Testing the Theorem of Sós


The program htrist tests the criteria for the triple (a, b, λ). 


Testing numbers in a program to see that they are rational is not as easy as it appears. Thankfully, the functions numerator and denominator can be used on the Classpad.  The numerator function converts the number into an exact fraction and extracts its numerator.  Similarly, the denominator function converts the number into an exact fraction and extracts its denominator.  


For an irrational number such as √2, the Classpad determines the exact fraction to be 

√2/1.


Casio Classpad Program:  htrist

(fx-CP400 and fx-CG500)


'2020-09-15 EWS

'H Triple test

Local a,b,c,n,d,u

Input a

Input b

Input u, "λ? (rational)"

√(a^2 - 2 × u × a × b + b^2) ⇒ c

numerator(c) ⇒ n

denominator(c) ⇒ d

ClrText

Print {n, d}

If frac(n) = 0 and frac(d) = 0

Then

Print "H Triple", ColorGreen

Print {a, b, u}

Print "c ="

Print c

Else 

Print "No Solution", ColorRed

IfEnd


Example:

a = 85, b = 374, λ = 1


Results: 

c = 289,  n = 289, d = 1


Source:


Halbeisen, Lorezn and Hungrebühler, Nobert.  "Heron triangles and their elliptic curves" Journal of Number Theory 213 (2020) 232-253.  https://doi.org/10.1016/j.jnt.2019.12.005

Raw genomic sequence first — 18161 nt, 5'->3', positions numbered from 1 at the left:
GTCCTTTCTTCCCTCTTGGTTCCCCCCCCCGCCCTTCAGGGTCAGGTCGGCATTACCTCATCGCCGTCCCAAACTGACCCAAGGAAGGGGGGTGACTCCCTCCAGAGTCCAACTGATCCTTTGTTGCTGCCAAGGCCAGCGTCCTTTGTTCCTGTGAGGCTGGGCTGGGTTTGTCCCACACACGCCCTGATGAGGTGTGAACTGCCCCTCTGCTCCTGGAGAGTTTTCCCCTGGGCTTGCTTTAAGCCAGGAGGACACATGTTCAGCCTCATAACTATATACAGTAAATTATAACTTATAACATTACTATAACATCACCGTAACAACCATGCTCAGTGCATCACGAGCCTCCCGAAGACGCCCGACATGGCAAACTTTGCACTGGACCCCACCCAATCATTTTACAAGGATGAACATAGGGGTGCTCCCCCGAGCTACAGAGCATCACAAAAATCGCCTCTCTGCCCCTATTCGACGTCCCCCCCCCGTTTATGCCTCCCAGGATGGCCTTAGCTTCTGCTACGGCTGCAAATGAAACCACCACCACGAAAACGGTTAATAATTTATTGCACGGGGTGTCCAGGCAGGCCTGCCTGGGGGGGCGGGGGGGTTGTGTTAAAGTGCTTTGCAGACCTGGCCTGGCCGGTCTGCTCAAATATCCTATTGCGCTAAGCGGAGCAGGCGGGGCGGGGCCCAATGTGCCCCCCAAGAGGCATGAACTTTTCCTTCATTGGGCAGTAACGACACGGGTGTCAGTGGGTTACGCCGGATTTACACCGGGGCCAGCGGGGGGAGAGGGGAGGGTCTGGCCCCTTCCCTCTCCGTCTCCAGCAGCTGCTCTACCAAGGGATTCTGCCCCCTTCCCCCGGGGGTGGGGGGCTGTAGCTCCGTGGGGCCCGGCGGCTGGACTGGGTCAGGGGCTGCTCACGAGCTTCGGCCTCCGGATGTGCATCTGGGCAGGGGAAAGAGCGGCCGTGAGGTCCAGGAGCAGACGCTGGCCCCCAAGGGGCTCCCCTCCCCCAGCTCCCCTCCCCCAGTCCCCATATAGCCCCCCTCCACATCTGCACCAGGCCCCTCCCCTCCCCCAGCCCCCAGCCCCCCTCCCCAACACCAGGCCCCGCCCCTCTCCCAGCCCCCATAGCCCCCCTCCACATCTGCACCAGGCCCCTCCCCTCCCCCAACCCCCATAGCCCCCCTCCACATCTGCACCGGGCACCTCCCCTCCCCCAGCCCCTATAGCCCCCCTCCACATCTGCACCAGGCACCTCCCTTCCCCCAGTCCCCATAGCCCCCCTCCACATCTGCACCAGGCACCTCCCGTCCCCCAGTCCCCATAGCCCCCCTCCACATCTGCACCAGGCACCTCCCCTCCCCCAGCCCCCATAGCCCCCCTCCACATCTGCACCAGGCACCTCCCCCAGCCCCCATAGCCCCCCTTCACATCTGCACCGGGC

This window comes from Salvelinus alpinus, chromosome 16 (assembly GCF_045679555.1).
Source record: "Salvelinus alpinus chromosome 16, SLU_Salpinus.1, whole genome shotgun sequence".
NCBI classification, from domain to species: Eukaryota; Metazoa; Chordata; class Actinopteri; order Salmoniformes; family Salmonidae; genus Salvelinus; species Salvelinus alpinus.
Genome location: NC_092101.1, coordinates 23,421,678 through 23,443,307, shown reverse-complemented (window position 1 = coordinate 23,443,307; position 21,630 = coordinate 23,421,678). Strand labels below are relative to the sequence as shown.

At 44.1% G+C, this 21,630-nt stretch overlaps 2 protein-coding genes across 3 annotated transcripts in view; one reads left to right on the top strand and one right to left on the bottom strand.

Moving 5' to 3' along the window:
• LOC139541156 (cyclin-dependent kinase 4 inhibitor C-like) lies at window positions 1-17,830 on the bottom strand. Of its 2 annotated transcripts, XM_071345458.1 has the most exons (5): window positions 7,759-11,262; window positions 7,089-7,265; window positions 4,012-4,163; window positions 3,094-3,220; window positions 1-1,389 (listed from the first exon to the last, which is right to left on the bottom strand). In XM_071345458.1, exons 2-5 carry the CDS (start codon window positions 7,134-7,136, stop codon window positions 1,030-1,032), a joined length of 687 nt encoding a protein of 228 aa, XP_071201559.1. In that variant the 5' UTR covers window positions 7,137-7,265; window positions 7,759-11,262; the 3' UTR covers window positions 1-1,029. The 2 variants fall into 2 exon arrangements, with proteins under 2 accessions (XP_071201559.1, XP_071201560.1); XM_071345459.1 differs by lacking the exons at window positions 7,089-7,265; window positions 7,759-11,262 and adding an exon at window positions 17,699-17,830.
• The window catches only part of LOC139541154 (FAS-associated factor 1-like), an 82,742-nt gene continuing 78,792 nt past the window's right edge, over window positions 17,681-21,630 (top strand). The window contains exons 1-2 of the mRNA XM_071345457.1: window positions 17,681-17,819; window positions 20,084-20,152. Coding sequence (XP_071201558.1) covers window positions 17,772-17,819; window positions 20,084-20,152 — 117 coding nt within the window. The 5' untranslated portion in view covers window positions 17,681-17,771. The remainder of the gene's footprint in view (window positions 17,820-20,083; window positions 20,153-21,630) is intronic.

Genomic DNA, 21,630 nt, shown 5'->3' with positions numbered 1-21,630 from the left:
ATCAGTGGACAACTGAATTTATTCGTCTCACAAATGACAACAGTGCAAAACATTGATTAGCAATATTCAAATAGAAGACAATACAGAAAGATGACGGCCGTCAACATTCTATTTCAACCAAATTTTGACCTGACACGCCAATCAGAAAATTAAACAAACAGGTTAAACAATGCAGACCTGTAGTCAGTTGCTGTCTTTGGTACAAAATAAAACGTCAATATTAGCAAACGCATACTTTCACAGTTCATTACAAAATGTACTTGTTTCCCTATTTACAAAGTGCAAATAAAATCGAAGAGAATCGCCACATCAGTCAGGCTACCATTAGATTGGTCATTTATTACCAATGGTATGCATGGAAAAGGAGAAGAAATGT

Eddie


All original content copyright, © 2011-2020.  Edward Shore.   Unauthorized use and/or unauthorized distribution for commercial purposes without express and written permission from the author is strictly prohibited.  This blog entry may be distributed for noncommercial purposes, provided that full credit is given to the author. 


Saturday, October 10, 2020

Sines and Cosines: Adding and Subtracting Angles

 Sines and Cosines:   Adding and Subtracting Angles





Note:   


π/2 radians = 90°,   π radians = 180°


Sine


sin(x + π/2) = sin(x) cos(π/2) + cos(x) sin(π/2) = cos(x)


sin(x - π/2) = sin(x) cos(π/2) - cos(x) sin(π/2) = -cos(x)


sin(π/2 - x)  = sin(π/2) cos(x) - cos(π/2) sin(x) = cos(x)


sin(x + π) = sin(x) cos(π) + cos(x) sin(π) = -sin(x)


sin(x - π) = sin(x) cos(π) - cos(x) sin(π) = -sin(x)


sin(π - x)  = sin(π) cos(x) - cos(π) sin(x) = sin(x)


Cosine


cos(x + π/2) = cos(x) cos(π/2) - sin(x) sin(π/2) = -sin(x)


cos(x - π/2) = cos(x) cos(π/2) + sin(x) sin(π/2) = sin(x)


cos(π/2 - x) = cos(π/2) cos(x) + sin(π/2) sin(x) = sin(x)


cos(x + π) = cos(x) cos(π) - sin(x) sin(π) = -cos(x)


cos(x - π) = cos(x) cos(π) + sin(x) sin(π) = -cos(x)


cos(π - x) = cos(π) cos(x) + sin(π) sin(x) = -cos(x)


Eddie